The Dallas City Council’s executive session is over, and Mayor Mike Rawlings just spoke to the press briefly about his report on City Hall’s dealings with Uber.
“I did not hear of or discover any potential illegal or unethical activity or behavior that should be investigated further,” he said. However, “several bad judgments were made throughout this process.”
The mayor believes city staff members demonstrated a lack of understanding of a changing transportation market in Dallas, which led to an unclear legal strategy on how to deal with the changes.
“The small group of city individuals believed they alone could solve this problem. That judgment was naïve,” he said.
When it came to interim city manager A.C. Gonzalez putting the proposed ordinance change on the council’s consent agenda without the need for public discussion, Rawlings was “highly disappointed.” (Gonzalez has apologized already.)
But Rawlings also placed blame on the city attorney’s office, where Uber’s operation was judged to be illegal. This led to the city’s use of vice cops against the car-service app’s operations, though Dallas Police Chief David Brown expressed his opinion at the time that it wasn’t an effective way of dealing with the issue.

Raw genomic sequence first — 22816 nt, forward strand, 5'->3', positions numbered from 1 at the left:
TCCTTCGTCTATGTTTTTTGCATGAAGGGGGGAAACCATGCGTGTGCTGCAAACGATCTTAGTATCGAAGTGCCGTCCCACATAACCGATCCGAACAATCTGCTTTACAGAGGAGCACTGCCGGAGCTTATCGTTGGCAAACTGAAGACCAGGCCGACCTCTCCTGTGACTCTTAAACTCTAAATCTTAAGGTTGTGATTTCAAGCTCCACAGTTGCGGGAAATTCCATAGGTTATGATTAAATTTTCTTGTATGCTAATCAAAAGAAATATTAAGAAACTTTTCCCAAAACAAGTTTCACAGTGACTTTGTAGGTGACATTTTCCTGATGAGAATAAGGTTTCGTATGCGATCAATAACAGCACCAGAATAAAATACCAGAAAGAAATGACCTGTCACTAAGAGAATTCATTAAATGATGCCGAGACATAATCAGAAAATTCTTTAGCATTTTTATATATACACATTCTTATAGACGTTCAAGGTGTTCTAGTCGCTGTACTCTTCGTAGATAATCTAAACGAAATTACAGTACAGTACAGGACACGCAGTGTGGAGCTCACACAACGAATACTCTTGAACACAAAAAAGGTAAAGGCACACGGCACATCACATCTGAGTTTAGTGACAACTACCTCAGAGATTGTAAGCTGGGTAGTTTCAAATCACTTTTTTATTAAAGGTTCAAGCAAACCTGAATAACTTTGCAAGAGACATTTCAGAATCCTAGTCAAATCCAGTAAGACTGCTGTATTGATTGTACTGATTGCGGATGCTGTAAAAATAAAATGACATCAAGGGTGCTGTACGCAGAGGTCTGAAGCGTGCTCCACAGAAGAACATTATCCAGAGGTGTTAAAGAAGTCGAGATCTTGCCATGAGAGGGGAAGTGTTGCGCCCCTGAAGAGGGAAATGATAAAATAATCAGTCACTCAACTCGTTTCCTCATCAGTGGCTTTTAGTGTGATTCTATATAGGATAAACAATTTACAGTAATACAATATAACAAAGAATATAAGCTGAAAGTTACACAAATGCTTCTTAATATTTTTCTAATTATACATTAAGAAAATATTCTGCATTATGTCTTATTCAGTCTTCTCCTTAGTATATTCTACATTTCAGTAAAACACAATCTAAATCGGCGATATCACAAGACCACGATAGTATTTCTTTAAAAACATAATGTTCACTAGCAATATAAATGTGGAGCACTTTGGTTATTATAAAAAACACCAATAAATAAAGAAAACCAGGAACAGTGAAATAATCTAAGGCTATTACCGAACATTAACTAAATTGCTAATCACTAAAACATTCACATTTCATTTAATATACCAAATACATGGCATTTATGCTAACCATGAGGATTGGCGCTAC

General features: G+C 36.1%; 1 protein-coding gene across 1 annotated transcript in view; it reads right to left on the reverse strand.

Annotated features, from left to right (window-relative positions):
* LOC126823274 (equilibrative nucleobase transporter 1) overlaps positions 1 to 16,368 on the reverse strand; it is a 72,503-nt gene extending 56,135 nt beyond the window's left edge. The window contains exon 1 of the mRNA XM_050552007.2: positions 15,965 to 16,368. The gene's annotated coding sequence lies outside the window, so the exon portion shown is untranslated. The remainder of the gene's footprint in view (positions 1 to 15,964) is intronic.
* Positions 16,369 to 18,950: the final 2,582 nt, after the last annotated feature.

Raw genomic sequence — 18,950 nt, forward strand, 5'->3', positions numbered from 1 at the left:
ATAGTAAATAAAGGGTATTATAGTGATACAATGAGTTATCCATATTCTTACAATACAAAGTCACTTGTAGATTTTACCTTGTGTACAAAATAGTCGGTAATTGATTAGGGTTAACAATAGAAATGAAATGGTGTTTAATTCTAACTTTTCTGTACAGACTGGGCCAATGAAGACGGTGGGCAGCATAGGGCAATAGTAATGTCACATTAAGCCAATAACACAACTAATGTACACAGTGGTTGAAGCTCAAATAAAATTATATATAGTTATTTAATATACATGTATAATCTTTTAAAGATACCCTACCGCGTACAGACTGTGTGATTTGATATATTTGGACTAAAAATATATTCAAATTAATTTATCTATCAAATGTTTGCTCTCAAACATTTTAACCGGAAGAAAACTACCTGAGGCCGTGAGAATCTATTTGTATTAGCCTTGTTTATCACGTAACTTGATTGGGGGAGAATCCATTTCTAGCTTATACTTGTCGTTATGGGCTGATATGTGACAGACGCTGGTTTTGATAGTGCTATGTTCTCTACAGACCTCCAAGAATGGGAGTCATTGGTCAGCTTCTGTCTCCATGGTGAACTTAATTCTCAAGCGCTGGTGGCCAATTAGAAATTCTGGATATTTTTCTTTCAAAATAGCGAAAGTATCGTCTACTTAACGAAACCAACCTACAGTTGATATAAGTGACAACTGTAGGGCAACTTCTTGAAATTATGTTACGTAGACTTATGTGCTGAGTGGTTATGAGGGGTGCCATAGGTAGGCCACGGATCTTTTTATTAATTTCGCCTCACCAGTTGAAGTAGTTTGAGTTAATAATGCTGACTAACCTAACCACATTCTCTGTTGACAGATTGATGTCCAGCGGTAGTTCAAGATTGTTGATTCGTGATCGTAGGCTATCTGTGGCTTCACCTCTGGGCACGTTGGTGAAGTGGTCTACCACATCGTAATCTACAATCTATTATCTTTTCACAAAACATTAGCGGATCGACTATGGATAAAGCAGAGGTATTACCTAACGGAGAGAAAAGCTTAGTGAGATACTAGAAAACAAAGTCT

Rawlings concluded by emphasizing that all city staff members were acting in what they believed was the best interests of the city, merely demonstrating poor judgment in their actions.
“We love new business in Dallas, and we want to attract all kinds of new business,” Rawlings said.
As for the future of services like Uber, the city council’s transportation committee will take up the matter of any need for ordinance changes.
Now we’ll need to see what the full Uber report says.